Rome – one of the most beautiful, romantic and historic cities in the world. Once the centre of an empire, it remains a cultural jewel in the Mediterranean crown. As with many destinations, it can seem that there are simply too many things to see. So here are the Big 6:
The Spanish Steps were built in 1725 to link the Bourbon Spanish Embassy and the Trinità dei Monti church. The stairway of 135 steps forms an iconic location used in a number of films. The steps were constructed following a competition in 1717. Although Alessandro Specchi was thought to have won the competition, the steps were designed by the little-known Francesco de Sanctis. At the base of the steps, to the right, lies the house in which English Poet John Keats lived and died.
The Pantheon is a colossal circular Roman temple with a portico of sixteen granite columns at the entrance. Its roof constitutes the largest unreinforced concrete dome in the world. It has been used as both a Pagan temple and a Christian church. The famous Renaissance painter, Raphael, is buried at the Pantheon with his fiancée. At midday on 21st April light from the central hole in the domed roof shines out through the entrance and into the courtyard outside. This date was celebrated as the day the city was built.
The Trevi Fountain was built to mark the end of the Aqua Virgo – a channel which bought a fresh water supply to Roman bathhouses. The fountain is located in the Piazza di Trevi and plays host to an array of ornate statues which tell the story of a virgin shepherdess who led soldiers seeking water to water the spring. Water flows from the mouth of Neptune – God of Water – who stands on a shell-shaped chariot, drawn by two gods and two horses. According to legend, throwing a coin into the fountain from your right hand over your left shoulder guarantees another trip to Rome. An estimated €3000 is thrown into the fountain every day. This money is collected daily and given to charity.
St Peter’s Basilica, the largest church ever built, is thought to be the actual resting place of St Peter. The sculpted baroque canopy over the high altar is almost 100 feet tall. None of the paintings inside St Peter’s Basilica are actually paintings – they are all in fact painstakingly intricate mosaics. A space shuttle or the Statue of Liberty could both fit inside the Basilica. There are 491 steps from the ground to the top of the dome and it is tradition to kiss or rub the bronze foot of the statue of St Peter.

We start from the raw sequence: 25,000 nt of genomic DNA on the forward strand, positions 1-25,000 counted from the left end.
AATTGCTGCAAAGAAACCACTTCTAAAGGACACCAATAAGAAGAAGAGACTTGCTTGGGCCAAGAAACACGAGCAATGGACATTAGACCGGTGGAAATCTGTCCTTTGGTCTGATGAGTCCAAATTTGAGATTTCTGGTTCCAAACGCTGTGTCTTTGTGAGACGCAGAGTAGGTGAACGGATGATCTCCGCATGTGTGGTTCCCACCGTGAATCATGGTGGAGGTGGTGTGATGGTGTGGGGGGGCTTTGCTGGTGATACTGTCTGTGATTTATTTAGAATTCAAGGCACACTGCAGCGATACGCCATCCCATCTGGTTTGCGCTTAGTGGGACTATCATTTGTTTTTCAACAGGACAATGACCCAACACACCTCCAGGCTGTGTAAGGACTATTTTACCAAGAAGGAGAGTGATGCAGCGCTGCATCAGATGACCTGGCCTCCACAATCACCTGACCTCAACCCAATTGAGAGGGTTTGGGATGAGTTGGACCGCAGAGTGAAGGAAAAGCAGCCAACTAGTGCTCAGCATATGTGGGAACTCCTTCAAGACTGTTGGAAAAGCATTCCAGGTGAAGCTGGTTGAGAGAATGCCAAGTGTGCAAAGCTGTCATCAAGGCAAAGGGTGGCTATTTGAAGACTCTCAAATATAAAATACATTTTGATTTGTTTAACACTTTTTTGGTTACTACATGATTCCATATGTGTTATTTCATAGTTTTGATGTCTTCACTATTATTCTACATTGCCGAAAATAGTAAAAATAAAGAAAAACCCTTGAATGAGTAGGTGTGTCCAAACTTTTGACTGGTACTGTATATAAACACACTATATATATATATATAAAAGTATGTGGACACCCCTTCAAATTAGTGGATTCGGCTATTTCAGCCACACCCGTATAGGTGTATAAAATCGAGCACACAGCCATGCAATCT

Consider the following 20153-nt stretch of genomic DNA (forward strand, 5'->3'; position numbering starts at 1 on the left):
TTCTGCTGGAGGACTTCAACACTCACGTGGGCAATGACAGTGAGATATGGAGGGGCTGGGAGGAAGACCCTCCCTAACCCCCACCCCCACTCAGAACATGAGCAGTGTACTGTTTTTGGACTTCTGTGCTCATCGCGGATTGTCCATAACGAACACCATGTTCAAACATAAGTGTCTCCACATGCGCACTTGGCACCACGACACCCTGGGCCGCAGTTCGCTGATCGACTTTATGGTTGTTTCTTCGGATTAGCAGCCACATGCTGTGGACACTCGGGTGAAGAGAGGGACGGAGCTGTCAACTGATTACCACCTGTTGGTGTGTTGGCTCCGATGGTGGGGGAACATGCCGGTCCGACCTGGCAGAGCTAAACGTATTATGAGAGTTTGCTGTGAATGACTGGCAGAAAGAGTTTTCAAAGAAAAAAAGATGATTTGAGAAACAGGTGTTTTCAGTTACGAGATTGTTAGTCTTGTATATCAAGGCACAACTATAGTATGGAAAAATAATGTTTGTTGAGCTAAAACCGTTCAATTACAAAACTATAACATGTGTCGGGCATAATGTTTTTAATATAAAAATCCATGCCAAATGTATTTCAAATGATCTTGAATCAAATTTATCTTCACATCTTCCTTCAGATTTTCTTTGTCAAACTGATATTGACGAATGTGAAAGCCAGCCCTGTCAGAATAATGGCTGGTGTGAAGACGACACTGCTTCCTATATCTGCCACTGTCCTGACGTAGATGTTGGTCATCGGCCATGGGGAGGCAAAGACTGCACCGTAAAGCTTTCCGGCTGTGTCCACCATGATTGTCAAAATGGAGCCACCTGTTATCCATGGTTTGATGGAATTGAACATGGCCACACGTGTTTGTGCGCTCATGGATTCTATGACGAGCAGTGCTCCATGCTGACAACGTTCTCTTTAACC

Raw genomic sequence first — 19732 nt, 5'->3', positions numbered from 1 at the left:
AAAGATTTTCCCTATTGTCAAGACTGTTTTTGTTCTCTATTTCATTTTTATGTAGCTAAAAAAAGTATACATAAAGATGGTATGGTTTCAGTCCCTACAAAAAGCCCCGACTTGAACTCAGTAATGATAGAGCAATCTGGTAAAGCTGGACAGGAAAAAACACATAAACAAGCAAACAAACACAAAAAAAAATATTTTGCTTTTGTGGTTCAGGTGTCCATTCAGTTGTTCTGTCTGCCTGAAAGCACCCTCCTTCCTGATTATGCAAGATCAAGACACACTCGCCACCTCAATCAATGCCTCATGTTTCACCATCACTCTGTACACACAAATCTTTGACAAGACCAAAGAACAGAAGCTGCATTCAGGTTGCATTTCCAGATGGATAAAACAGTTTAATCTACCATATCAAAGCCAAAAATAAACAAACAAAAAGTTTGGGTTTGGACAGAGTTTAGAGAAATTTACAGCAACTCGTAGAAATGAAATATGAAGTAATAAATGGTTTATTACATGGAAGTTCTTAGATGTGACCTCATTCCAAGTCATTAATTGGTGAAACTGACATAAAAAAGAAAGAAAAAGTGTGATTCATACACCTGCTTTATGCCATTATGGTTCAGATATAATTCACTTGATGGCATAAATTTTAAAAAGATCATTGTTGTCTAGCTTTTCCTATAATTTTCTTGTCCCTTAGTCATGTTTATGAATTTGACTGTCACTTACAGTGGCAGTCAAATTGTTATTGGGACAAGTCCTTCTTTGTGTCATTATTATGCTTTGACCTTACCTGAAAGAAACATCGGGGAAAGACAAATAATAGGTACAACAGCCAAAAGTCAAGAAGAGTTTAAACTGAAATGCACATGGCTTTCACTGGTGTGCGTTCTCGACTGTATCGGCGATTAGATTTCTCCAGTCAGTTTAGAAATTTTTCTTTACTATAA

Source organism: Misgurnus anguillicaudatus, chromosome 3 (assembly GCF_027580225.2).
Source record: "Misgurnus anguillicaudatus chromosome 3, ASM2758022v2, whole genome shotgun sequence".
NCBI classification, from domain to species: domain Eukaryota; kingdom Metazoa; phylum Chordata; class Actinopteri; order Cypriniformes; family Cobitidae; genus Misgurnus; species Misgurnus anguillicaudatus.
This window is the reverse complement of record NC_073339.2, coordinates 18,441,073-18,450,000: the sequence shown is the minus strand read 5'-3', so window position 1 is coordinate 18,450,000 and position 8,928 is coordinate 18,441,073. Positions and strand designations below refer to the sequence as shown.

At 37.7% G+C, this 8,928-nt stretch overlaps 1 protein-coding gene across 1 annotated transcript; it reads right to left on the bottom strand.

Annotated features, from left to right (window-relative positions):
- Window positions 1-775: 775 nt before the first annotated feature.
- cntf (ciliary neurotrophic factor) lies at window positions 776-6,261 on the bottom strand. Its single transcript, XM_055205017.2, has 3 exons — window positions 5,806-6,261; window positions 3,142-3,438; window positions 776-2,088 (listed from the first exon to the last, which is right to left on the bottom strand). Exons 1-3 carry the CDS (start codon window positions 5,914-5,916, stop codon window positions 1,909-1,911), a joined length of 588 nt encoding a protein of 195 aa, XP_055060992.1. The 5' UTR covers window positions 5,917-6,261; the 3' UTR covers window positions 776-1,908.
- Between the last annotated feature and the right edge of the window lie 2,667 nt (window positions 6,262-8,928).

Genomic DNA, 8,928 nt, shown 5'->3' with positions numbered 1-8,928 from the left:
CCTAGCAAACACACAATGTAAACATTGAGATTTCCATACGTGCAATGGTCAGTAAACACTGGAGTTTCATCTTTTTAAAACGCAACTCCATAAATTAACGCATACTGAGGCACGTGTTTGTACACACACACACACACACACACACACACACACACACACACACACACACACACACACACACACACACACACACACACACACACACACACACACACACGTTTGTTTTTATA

The Sistine Chapel is home to the most famous ceiling ever made. Built in 1481, the Sistine Chapel is located in the Apostolic Palace, the official residence of the Pope in the Vatican City. In 1508, artist Michelangelo di Lodovico Buonarroti Simon famously set about painting the ceiling. Lying on his back, on a scaffold supported by brackets attached to the wall, Michelangelo created a masterpiece which was to change the course of art in the Western World. Bright colours were used so that the paintings could easily be seen from the floor and the beautiful images themselves depict biblical scenes such as The Creation of Adam and The Great Flood. Working virtually unaided, Michelangelo painted the ceiling between 1508 and 1512.
The Colosseum is the largest amphitheatre in the world. It was built around 2000 years ago in 80 AD. The building could hold between 50,000 and 80,000 spectators who would pack the stands to see gladiatorial contests, executions and even plays. Much of the Colosseum lies in ruins due to earthquakes and stone robberies. The Colosseum is elliptical in shape – measuring 189 metres long and 156 metres wide. It has a 24,000 square-metre footprint and is almost 50 metres tall. It has 80 entrances and, until mediaeval times, was covered in marble.
The Retrome Colosseum Garden hotel is just steps away from the majestic Colosseum and provides a comfortable stay and unique vintage experience in the heart of the city. Book using our website to always get our best rates, and check out our special offers too - only available when you book directly with us.